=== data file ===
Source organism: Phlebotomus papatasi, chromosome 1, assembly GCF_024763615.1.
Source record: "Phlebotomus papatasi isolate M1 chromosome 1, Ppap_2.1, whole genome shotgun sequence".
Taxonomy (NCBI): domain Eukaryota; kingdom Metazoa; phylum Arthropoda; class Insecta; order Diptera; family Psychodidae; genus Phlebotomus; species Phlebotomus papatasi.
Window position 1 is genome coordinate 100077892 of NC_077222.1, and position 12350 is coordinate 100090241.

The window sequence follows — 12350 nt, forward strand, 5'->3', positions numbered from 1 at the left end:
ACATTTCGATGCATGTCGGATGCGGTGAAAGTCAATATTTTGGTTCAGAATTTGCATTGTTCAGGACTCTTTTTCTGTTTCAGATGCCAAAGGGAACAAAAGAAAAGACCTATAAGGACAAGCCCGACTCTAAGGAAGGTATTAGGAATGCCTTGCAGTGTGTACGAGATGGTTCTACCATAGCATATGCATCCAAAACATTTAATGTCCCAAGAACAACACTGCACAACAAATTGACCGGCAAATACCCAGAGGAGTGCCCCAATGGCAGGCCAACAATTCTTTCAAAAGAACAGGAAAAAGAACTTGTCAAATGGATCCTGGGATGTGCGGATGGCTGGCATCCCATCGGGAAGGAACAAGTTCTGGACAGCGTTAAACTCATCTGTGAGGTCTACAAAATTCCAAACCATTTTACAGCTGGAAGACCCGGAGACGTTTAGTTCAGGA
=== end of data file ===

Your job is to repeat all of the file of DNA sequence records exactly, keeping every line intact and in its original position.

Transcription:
Source organism: Phlebotomus papatasi, chromosome 1, assembly GCF_024763615.1.
Source record: "Phlebotomus papatasi isolate M1 chromosome 1, Ppap_2.1, whole genome shotgun sequence".
Taxonomy (NCBI): domain Eukaryota; kingdom Metazoa; phylum Arthropoda; class Insecta; order Diptera; family Psychodidae; genus Phlebotomus; species Phlebotomus papatasi.
Window position 1 is genome coordinate 100077892 of NC_077222.1, and position 12350 is coordinate 100090241.

The window sequence follows — 12350 nt, forward strand, 5'->3', positions numbered from 1 at the left end:
ACATTTCGATGCATGTCGGATGCGGTGAAAGTCAATATTTTGGTTCAGAATTTGCATTGTTCAGGACTCTTTTTCTGTTTCAGATGCCAAAGGGAACAAAAGAAAAGACCTATAAGGACAAGCCCGACTCTAAGGAAGGTATTAGGAATGCCTTGCAGTGTGTACGAGATGGTTCTACCATAGCATATGCATCCAAAACATTTAATGTCCCAAGAACAACACTGCACAACAAATTGACCGGCAAATACCCAGAGGAGTGCCCCAATGGCAGGCCAACAATTCTTTCAAAAGAACAGGAAAAAGAACTTGTCAAATGGATCCTGGGATGTGCGGATGGCTGGCATCCCATCGGGAAGGAACAAGTTCTGGACAGCGTTAAACTCATCTGTGAGGTCTACAAAATTCCAAACCATTTTACAGCTGGAAGACCCGGAGACGTTTAGTTCAGGA